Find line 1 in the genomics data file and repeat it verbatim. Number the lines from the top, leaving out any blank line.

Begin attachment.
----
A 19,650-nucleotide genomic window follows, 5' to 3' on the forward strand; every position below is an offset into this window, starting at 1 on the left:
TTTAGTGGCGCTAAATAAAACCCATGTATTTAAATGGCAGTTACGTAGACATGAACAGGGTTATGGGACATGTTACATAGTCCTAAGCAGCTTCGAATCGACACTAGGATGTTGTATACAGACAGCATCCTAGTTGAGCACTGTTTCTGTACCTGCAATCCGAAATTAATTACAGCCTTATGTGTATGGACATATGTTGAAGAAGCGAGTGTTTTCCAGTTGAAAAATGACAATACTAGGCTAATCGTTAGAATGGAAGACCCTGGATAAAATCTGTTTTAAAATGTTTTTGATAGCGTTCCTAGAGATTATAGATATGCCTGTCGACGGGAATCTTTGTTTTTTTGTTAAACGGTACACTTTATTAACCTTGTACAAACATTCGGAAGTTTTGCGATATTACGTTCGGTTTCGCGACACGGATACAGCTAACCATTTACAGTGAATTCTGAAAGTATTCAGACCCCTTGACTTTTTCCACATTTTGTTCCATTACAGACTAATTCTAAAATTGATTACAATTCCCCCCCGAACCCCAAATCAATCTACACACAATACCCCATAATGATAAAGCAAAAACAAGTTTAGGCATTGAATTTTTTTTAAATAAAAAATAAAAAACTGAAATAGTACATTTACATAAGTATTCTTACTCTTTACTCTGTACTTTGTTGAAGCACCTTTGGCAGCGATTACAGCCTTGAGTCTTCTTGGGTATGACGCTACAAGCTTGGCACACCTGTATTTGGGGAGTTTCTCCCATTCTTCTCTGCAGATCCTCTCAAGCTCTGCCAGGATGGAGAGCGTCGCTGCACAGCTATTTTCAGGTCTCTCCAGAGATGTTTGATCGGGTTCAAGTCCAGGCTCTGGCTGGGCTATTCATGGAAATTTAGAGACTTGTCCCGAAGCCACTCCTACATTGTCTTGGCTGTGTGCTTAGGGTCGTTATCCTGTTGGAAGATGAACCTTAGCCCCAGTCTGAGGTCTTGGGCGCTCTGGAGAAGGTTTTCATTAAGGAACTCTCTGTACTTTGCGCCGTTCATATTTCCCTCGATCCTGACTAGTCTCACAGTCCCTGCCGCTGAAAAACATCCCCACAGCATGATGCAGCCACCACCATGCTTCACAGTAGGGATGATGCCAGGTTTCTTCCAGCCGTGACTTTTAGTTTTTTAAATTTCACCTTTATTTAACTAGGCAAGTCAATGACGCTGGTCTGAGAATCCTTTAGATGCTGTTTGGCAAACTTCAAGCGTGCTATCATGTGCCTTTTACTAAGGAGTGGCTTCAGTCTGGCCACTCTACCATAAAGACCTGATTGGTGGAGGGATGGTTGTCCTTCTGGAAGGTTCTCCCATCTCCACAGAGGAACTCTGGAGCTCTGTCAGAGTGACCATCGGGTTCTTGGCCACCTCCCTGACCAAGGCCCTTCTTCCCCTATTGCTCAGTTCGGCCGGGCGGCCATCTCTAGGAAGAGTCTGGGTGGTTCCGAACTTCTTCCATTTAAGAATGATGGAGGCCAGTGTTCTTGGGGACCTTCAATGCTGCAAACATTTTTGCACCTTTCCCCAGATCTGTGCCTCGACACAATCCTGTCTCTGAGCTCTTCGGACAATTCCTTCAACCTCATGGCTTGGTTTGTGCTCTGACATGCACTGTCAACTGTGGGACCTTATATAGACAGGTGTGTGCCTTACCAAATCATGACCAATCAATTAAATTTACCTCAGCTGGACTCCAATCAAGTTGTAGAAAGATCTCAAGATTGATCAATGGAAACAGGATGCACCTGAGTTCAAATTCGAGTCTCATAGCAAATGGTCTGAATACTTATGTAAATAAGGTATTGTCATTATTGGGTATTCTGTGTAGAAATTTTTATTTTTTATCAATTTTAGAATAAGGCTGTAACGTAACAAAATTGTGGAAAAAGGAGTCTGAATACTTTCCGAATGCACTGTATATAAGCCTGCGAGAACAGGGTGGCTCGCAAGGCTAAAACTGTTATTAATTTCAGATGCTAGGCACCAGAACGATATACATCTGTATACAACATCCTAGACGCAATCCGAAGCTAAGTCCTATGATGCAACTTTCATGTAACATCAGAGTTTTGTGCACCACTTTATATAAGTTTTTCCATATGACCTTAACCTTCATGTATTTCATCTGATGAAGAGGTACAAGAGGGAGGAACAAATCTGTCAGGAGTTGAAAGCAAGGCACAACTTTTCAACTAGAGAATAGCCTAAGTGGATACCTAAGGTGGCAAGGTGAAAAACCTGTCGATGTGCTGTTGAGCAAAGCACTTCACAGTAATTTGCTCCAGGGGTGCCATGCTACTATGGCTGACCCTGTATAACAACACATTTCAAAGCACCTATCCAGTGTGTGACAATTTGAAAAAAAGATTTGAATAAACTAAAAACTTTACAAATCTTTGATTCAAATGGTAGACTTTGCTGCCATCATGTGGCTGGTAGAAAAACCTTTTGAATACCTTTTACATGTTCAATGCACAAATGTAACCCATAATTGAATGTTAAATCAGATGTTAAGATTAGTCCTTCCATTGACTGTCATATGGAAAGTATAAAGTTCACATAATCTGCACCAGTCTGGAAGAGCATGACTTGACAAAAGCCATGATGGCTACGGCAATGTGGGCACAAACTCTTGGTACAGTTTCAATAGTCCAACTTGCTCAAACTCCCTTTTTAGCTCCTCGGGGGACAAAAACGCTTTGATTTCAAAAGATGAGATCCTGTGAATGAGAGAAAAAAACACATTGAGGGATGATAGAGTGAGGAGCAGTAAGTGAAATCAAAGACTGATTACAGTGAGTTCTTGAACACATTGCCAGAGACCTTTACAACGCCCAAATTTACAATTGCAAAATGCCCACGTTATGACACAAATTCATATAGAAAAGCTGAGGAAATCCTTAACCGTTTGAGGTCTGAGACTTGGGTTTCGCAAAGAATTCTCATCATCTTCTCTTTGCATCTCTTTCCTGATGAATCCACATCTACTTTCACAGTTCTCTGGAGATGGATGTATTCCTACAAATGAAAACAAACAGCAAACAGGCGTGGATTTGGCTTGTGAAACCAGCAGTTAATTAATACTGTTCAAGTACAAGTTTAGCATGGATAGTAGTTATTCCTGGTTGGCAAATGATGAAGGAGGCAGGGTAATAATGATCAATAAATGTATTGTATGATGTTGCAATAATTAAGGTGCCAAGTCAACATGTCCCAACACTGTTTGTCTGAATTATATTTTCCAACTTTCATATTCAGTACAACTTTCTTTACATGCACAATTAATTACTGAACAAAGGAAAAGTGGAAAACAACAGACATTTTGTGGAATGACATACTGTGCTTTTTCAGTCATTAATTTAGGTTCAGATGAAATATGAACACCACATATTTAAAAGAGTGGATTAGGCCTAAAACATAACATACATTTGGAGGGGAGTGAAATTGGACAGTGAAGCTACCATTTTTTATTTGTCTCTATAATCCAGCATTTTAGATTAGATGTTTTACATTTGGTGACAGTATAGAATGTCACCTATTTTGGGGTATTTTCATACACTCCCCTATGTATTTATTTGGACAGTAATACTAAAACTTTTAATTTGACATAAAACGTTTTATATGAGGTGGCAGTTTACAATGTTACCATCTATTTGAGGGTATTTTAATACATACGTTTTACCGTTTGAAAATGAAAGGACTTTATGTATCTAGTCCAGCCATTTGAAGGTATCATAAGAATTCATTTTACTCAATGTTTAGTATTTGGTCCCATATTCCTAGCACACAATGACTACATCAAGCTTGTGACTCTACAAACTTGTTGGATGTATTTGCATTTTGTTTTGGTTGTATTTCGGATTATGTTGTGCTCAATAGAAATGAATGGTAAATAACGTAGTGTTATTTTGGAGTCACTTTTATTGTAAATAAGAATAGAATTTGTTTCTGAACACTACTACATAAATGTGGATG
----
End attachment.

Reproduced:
A 19,650-nucleotide genomic window follows, 5' to 3' on the forward strand; every position below is an offset into this window, starting at 1 on the left: